I left the hotel with the impression that very well-off folk must get fed up with seeing bamboo sticks in vases, rolled towels, flowers heads without their stalks and their own reflection in the floor.  The staff were very friendly and attentive but the building sterile and characterless, the only clues to the country we were in were the books about Turkey on a wall and newspapers on a table. It is a shame that luxury these days is defined by a lack of warm ambience and a denial or manipulation of everything natural.

Hamam with a view

Cennet (Paradise) Bay
Regimented landscaping

 To mis-quote Joni Mitchell "They turfed Paradise and put in
some garden pots"

Lunching with Ladies 2013
Ladies's lunch 2012

Thursday, 4 December 2014

Two Worlds

Although we only move 30 kms between our summer home and the winter one, it feels like we are stepping from one world to another.  The village is focused on rural activities, Bodrum is a port. In the village, I can collect veg on the daily dog walk, in town I pass the quayside fish stalls.  Only 3 "yabanci" i.e. anyone from outside the county, have settled in the village in the past 30 years where as Bodrum is a mish-mash of locals, Turks from the cities or Anatolia and foreigners from every corner of the world. Only Turkish is spoken in the village, but not the received pronunciation you'll pick up from a language class. The local dialect can best be explained by imagining an extra "ptrrr" in the middle of every verb and changing all the ks to gs. Bodrumites used to speak like this, but it's rarely heard today. The local accent is a bit addictive and I sometimes find myself adding a few extra consonants when talking to my village neighbours. They humour me, but I probably sound as if I am doing an impression of an angry horse.  I don't recommend it but one can live a full life in Bodrum without speaking a word of Turkish.  This month I'll attend a photography workshop,  a writing group, a book club and a lecture all conducted in English.
It's sometime easy to forget on which continent we live. Last week-end, a market selling scotch eggs, cup cakes, egg tarts, crumpets, walnut loaf and Christmas cards could have been in any village hall in Europe.  This time next week we will be gearing up for the carol concert.  After a busy summer in and out of the village, it's great to be back in cosmopolitan Bodrum.

Saturday, 29 November 2014

A Tomb with a View.

Another funerary related post. In 1985, we moved from Bitez and bought a small house in the Kumbahçe district of Bodrum. We would have had a sea view, but for a large hillock in front of us, but the lack of a view made it the only house in Bodrum in our price range.  During the 80s, more and more houses were built and Kumbahçe became a desired address, but the bare mound remained. It was owned by Şalvarağa,  an unkempt  barrel of man who had a sea-facing shack, surrounded by mounds of fire wood, on his hill. If you met him in the street, you'd assume that he was on his uppers, but his shack sat on a goldmine in real estate terms.  It was understood that Şalvarağa was constantly offered great riches for his hill, but he refused to sell.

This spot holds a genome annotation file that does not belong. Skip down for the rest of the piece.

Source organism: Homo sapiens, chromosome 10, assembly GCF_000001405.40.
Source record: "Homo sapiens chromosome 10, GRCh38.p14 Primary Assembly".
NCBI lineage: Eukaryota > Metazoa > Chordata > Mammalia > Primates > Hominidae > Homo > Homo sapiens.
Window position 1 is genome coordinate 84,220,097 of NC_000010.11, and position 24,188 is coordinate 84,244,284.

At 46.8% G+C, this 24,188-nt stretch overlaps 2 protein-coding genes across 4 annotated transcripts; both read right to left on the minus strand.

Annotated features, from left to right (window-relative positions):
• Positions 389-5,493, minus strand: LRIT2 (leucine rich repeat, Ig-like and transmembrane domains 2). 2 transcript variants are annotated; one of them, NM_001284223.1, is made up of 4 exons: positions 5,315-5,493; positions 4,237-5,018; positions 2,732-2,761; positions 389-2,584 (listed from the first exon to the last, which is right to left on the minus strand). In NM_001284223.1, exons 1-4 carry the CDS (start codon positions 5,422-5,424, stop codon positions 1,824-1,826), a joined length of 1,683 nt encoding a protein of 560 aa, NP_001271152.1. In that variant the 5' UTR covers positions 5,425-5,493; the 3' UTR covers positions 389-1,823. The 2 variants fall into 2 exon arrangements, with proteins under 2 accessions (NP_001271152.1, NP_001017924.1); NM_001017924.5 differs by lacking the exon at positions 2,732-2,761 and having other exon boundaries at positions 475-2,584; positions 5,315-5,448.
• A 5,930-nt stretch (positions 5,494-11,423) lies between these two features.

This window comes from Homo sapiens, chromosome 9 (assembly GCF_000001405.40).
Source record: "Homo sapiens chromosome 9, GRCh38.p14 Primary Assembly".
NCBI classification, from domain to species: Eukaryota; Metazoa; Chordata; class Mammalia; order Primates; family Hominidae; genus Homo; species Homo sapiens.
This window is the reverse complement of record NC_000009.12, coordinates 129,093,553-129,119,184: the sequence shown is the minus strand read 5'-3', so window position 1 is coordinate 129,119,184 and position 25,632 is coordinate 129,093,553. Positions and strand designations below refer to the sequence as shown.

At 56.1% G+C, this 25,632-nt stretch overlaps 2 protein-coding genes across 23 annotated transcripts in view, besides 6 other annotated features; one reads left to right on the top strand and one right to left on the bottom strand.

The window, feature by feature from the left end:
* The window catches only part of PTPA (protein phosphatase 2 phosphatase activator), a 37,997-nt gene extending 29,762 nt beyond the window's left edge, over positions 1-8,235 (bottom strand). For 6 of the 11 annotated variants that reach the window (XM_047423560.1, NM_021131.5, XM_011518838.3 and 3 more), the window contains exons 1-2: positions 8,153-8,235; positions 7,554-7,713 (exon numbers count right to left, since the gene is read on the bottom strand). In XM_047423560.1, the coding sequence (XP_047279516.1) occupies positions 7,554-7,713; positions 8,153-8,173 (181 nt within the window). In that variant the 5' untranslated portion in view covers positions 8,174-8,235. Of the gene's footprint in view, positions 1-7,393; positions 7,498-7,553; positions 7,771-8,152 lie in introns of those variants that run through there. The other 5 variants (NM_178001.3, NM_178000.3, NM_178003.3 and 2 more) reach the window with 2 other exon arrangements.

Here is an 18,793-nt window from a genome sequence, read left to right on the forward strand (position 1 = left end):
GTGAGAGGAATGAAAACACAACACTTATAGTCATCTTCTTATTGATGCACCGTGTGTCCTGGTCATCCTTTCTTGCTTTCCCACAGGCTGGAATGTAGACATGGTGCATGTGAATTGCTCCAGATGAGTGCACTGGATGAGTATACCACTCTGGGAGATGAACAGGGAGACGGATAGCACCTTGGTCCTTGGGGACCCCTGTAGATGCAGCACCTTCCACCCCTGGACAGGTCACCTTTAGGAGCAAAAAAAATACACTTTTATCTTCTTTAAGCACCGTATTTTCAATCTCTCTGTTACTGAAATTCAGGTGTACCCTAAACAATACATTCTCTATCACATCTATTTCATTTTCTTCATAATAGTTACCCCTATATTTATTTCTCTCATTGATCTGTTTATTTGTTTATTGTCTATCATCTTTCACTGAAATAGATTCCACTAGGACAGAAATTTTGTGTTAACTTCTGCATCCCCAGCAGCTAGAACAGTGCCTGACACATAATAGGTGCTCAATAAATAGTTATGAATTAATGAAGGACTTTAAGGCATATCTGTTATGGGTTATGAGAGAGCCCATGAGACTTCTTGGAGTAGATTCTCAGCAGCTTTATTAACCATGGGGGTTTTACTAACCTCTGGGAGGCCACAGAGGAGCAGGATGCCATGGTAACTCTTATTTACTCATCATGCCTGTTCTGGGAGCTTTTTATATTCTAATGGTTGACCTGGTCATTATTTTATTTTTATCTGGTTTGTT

We moved away and I assume Şalvarağa died, because when we returned to Turkey in 2012 his land was being developed.  Last year, as a road was being excavated to access the incipient million-Euro -plus villas, the diggers unearthed a tomb, just under where  Şalvarağa had had his shack.  Work was stopped as archaeologists were called in to investigate.  A  gold leaf was found, enough to  date the tomb to the Roman Era, and suggest that its occupant was an important military man, as golden laurel leaf crowns were  a symbol of martial victory in Roman times.  Work on the construction was stopped for a while and I like to think that both the occupant of the tomb and Şalvarağa were looking down and having a joke at the expense of the construction company that was desecrating  their hill.

"Resting on one's laurels" - to rely on past success for continued respect. 

Sunday, 23 November 2014

Winter has arrived.

The flamingos are back.

 The beekeepers are busy 

and families are out in the fields in the middle of the day. 

All signs that winter is on the way and our cue to move back to town. 

But just before I shift the emphasis of this blog back to Bodrum town; a photo taken in the local village graveyard. 

An interestingly shaped stone used as a headstone,  different from the other graves but  not so you'd notice in passing.